Identification of genes expressed during Xenopus laevis limb regeneration by using subtractive hybridization

Authors

  • Michael W. King,

    Corresponding author
    1. Center for Medical Education, Indiana University School of Medicine, Terre Haute, Indiana
    2. Indiana University Center for Regenerative Biology and Medicine, Indianapolis, Indiana
    • Terre Haute Center for Medical Education, Holmstedt Hall, Room 135, Indiana State University, Terre Haute, IN 47809
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  • Trent Nguyen,

    1. Medical Sciences Program, Indiana University School of Medicine, Bloomington, Indiana
    Current affiliation:
    1. Neurology Department, University of California, San Francisco VA Medical Center, San Francisco, California
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  • John Calley,

    1. Bio-Research Technologies & Proteins, Lilly Research Laboratories, Division of Eli Lilly & Company, Indianapolis, Indiana
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  • Mark W. Harty,

    1. Medical Sciences Program, Indiana University School of Medicine, Bloomington, Indiana
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  • Michael C. Muzinich,

    1. Medical Sciences Program, Indiana University School of Medicine, Bloomington, Indiana
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  • Anthony L. Mescher,

    1. Indiana University Center for Regenerative Biology and Medicine, Indianapolis, Indiana
    2. Medical Sciences Program, Indiana University School of Medicine, Bloomington, Indiana
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  • Chris Chalfant,

    1. Bio-Research Technologies & Proteins, Lilly Research Laboratories, Division of Eli Lilly & Company, Indianapolis, Indiana
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  • Mathias N'Cho,

    1. Bio-Research Technologies & Proteins, Lilly Research Laboratories, Division of Eli Lilly & Company, Indianapolis, Indiana
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  • Kevin McLeaster,

    1. Bio-Research Technologies & Proteins, Lilly Research Laboratories, Division of Eli Lilly & Company, Indianapolis, Indiana
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  • Jacquelyn McEntire,

    1. Bio-Research Technologies & Proteins, Lilly Research Laboratories, Division of Eli Lilly & Company, Indianapolis, Indiana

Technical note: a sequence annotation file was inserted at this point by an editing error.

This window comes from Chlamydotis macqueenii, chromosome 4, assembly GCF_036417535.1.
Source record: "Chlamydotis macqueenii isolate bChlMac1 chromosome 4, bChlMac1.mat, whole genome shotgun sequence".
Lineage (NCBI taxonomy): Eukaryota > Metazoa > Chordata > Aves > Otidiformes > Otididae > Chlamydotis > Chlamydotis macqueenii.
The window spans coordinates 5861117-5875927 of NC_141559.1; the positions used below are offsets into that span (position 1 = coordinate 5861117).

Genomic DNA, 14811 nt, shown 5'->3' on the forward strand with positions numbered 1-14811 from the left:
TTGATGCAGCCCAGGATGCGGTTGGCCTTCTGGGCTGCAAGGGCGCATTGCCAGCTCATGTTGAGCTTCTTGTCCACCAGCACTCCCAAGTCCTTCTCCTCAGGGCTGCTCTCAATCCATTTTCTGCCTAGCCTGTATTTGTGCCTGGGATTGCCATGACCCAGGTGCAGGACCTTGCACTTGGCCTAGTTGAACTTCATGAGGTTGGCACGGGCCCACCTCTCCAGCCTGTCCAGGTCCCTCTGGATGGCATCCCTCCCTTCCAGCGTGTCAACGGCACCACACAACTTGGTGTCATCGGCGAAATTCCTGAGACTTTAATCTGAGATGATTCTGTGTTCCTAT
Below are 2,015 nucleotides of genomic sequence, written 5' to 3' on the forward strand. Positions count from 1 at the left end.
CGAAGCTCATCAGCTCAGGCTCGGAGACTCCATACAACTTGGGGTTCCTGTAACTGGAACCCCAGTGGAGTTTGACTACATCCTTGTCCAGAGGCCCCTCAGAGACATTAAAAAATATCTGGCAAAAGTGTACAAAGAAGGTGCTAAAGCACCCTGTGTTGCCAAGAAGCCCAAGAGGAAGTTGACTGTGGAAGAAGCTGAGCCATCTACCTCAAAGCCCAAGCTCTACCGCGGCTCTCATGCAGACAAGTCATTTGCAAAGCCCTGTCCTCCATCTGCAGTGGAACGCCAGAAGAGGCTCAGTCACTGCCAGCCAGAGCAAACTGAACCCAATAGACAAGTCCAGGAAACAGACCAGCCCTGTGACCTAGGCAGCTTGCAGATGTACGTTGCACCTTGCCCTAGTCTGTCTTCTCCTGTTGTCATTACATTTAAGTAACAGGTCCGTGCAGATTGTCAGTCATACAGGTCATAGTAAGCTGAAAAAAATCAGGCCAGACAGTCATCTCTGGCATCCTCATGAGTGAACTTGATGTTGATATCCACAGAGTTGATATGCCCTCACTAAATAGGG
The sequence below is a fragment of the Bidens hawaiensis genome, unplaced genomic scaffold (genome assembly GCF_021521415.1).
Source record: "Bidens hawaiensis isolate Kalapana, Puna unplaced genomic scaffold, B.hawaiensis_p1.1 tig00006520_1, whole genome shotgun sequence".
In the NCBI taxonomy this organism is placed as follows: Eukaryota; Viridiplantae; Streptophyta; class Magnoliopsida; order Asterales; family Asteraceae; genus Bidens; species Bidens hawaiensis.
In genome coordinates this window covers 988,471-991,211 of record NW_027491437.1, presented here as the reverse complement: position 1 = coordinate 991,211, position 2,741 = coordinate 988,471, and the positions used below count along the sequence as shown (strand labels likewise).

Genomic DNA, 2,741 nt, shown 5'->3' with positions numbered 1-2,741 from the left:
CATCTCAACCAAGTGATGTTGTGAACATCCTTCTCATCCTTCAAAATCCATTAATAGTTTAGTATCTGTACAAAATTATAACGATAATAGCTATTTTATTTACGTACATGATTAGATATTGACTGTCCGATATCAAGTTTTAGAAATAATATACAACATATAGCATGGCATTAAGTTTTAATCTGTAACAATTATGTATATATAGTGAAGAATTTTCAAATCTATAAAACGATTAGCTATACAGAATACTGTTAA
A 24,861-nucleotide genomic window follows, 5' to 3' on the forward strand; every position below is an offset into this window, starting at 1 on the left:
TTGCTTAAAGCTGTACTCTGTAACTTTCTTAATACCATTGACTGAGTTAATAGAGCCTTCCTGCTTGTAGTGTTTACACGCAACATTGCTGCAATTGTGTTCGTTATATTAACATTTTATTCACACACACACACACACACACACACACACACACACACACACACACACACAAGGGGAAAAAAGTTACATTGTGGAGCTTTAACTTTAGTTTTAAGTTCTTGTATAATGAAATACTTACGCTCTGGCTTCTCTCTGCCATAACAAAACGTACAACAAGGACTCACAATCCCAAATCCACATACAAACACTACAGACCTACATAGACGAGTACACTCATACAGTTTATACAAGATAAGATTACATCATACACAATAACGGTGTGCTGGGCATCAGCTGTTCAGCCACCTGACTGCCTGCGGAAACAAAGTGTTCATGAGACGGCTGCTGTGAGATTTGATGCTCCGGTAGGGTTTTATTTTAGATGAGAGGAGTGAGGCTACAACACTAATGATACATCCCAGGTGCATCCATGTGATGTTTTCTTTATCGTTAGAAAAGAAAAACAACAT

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  • David Stocum,

    1. Indiana University Center for Regenerative Biology and Medicine, Indianapolis, Indiana
    2. Department of Biology, Indiana University Purdue University Indianapolis, Indianapolis, Indiana
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  • Rosamund C. Smith,

    1. Indiana University Center for Regenerative Biology and Medicine, Indianapolis, Indiana
    2. Bio-Research Technologies & Proteins, Lilly Research Laboratories, Division of Eli Lilly & Company, Indianapolis, Indiana
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  • Anton W. Neff

    1. Indiana University Center for Regenerative Biology and Medicine, Indianapolis, Indiana
    2. Medical Sciences Program, Indiana University School of Medicine, Bloomington, Indiana
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Abstract

Suppression polymerase chain reaction–based subtractive hybridization was used to identify genes that are expressed during Xenopus laevis hindlimb regeneration. Subtractions were done by using RNAs extracted from the regeneration-competent stage (stage 53) and regeneration-incompetent stage (stage 59) of limb development. Forward and reverse subtractions were done between stage 53 7-day blastema and stage 53 contralateral limb (competent stage), stage 59 7-day pseudoblastema and stage 59 contralateral limb (incompetent stage), and stage 53 7-day blastema and stage 59 7-day pseudoblastema. Several thousand clones were analyzed from the various subtracted libraries, either by random selection and sequencing (1,920) or by screening subtracted cDNA clones (6,150), arrayed on nylon membranes, with tissue-specific probes. Several hundred clones were identified from the array screens whose expression levels were at least twofold higher in experimental tissue vs. control tissue (e.g., blastema vs. limb) and selected for sequencing. In addition, primers were designed to assay several of the randomly selected clones and used to assess the level of expression of these genes during regeneration and normal limb development. Approximately half of the selected clones were differentially expressed, as expected, including several that demonstrate blastema-specific enhancement of expression. Three distinct categories of expression were identified in our screens: (1) clones that are expressed in both regeneration-competent blastemas and -incompetent pseudoblastemas, (2) clones that are expressed at highest levels in regeneration-competent blastemas, and (3) clones that are expressed at highest levels in regeneration-incompetent pseudoblastemas. Characterizing the role of each of these three categories of genes will be important in furthering our understanding of the process of tissue regeneration. Developmental Dynamics 226:398–409, 2003. © 2003 Wiley-Liss, Inc.

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